Anyone who frequents restaurants (and that means most of us), should have their antennae up on the issue of tip elimination. After all, the trending practice impacts how much you could pay for your meal — and higher prices are hard to swallow.
That said, no one would be more impacted by the practice than servers. What do they think of the idea? Read on for four reasons why we thought they’d find it unfavorable, what we discovered when we polled those in the industry, and our study’s ultimate conclusion.
Question: How are servers likely to react to the elimination of tipping?
Answer: Not well!
For tipping to be eliminated on a grand scale, this population will need to buy in. Our new research and what is already known about the general characteristics of servers provides some insight into their likely reaction.
- Servers are motivated by money. Serving and bartending are tough. The work can be physically demanding, the hours are long, the workweek is unconventional, and the public can be difficult. The primary motivation for doing these jobs is that they pay well. Yes, you need a passion to provide great service, but you could do that at Target without having to clock out at 2am on a Sunday morning. The sacrifice warrants a reward.
- Servers are risk takers. We surveyed some of our students at Johnson & Wales University who are professional servers, asking them if they would prefer a steady hourly rate over the uncertainty of tips. All of them indicated they preferred tips, with many mentioning the actual amount of money they can make on a busy Friday. When asked about a dead Tuesday, they again mentioned the bonanza on Friday.
- Servers are entrepreneurial. This same group of our students indicated that they worked hard to provide great service and to upsell because of the direct financial benefit to them. They preferred working alone and expected to benefit from their effort. They didn’t expect the house or their coworkers to take what they had earned.
- Servers are transitory. So many servers are really something else: students paying their way through school, out-of-work accountants looking to make ends meet until the next accounting job comes along, teachers looking to supplement their incomes or stay busy during the summer. Point is, they are on their way to something else and serving or bartending is a part-time gig or temporary weigh station. They want to make as much money as they can until they can move on. This is reality. They are not likely to be interested in professional development, promotion, specialized training, or 401Ks. These items motivate careerists, not transients.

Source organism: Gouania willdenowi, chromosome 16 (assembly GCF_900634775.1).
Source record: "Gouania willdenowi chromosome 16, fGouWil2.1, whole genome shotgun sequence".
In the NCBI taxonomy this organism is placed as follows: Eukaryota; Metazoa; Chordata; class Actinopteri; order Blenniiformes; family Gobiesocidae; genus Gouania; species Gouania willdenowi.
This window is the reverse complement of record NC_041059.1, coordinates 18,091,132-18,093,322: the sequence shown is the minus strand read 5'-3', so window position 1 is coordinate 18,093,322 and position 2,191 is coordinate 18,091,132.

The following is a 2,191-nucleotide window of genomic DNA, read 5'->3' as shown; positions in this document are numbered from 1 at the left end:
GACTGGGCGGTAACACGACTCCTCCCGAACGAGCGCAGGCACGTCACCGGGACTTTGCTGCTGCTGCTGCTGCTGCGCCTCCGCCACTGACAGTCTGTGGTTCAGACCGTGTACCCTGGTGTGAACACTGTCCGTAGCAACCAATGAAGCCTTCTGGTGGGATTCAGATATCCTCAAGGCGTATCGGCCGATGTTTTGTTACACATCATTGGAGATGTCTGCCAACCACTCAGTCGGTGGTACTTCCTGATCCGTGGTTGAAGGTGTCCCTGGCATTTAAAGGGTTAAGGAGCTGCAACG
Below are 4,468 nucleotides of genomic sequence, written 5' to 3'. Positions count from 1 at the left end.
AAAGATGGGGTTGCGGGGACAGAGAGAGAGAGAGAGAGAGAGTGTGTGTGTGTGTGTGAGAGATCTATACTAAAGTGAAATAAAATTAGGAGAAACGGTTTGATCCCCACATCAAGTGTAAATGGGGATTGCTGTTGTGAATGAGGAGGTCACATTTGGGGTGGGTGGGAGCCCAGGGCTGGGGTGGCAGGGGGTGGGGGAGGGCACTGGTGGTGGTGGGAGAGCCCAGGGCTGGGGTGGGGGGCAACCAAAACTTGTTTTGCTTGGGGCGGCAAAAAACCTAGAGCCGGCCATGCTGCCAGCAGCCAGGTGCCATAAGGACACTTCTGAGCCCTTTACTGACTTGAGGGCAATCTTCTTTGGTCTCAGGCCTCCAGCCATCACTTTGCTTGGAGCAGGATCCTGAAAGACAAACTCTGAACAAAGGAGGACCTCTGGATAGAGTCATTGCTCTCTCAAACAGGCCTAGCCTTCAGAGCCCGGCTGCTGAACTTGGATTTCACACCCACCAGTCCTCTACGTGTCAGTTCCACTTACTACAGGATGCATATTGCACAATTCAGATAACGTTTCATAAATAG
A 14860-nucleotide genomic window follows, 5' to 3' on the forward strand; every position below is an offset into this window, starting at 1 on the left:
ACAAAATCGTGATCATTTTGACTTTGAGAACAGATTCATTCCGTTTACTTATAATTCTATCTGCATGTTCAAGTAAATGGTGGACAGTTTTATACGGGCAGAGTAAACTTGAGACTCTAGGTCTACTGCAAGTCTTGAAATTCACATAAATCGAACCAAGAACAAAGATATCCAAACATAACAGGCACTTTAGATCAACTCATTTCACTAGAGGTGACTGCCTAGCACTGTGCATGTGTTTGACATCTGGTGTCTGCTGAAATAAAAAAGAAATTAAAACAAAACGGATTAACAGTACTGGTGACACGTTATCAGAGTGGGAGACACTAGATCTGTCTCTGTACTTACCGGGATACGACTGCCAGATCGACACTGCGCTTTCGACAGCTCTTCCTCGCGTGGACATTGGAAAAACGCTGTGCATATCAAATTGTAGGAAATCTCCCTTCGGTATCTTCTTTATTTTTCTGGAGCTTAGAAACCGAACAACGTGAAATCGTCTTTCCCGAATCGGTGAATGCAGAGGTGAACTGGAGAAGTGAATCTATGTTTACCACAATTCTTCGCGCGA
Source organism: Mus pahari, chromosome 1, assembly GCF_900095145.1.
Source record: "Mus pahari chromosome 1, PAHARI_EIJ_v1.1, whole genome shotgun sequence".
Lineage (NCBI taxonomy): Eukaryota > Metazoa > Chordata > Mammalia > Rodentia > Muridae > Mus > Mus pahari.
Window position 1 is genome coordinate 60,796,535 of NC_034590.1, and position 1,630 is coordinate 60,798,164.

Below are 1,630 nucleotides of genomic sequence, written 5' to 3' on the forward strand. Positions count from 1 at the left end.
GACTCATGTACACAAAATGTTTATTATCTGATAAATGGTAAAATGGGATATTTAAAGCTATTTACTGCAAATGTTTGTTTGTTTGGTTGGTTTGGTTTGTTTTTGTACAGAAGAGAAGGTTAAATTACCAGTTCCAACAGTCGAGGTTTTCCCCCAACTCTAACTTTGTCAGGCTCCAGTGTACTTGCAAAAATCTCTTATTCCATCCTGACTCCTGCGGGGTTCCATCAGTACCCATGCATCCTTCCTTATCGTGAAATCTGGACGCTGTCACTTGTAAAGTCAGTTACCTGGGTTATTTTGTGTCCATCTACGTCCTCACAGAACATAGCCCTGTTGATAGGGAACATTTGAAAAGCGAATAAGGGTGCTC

These factors surely help explain the preference for the tipped wage we found among respondents to our formal survey.
- Eighty-nine percent of tipped employees indicated an unfavorable opinion of its elimination.
- Perhaps even more significant, we asked if the elimination of tips would result in our respondents “moving on.” One in four would stay in their current position if a tipped wage were eliminated. Forty percent indicate they would seek out an establishment with tipping while another 25 percent would simply leave the industry.
These results have significant ramifications for operators considering the elimination of tips at their establishment. You can expect a significant number of your staff to leave. If tips were eliminated industry-wide, one-in-four servers indicate they would move on from the industry. An unintended consequence may be a resultant shortage in servers and bartenders to go along with the one in the kitchen currently plaguing the industry.
What’s the bottom line?
The evidence above seems to indicate that an organic shift away from the tipped wage for service employees is unlikely. The great majority of industry-constituent groups — consumers, operators and managers, and tipped employees — don’t like the idea.
Thus far, a few operators in a few locales have adopted a no-tipping model. These early converts have tended to be in cities and states with a unique set of conditions, especially a higher than average minimum wage and shortage of skilled kitchen employees. They have also tended to have average guest checks at the highest end of the industry, where their customer base displays less price sensitivity and is therefore more likely to accept the higher menu costs associated with the elimination of gratuity. If the elimination of tipping is driven by industry forces, it is likely to come slowly and be driven by increased consumer acceptance at all industry segments.
If the elimination of tips is to come anytime soon, it is likely to be driven by policy makers increasing minimum wage and eroding the tip credit, making it difficult all over to attract skilled hourly employees to work in the kitchen. Many operators will look to the front of the house to find the increased money needed to pay those working in back. The shift could result in at least a temporary shortage of servers until the industry adjusts and a new normal appears.
This article originally appeared on Nightclub.com. Paul Bagdan, PhD, also contributed to this post. For more articles by Professor Brian Warrener that appeared on Nightclub.com please click here.
The authors wish to acknowledge the support and guidance of Robert Gable, EdD, and Felice Billups, E.D, at the Center for Research and Evaluation at Johnson & Wales University and Kristen Santoro and Ashley Garceau of Nightclub & Bar.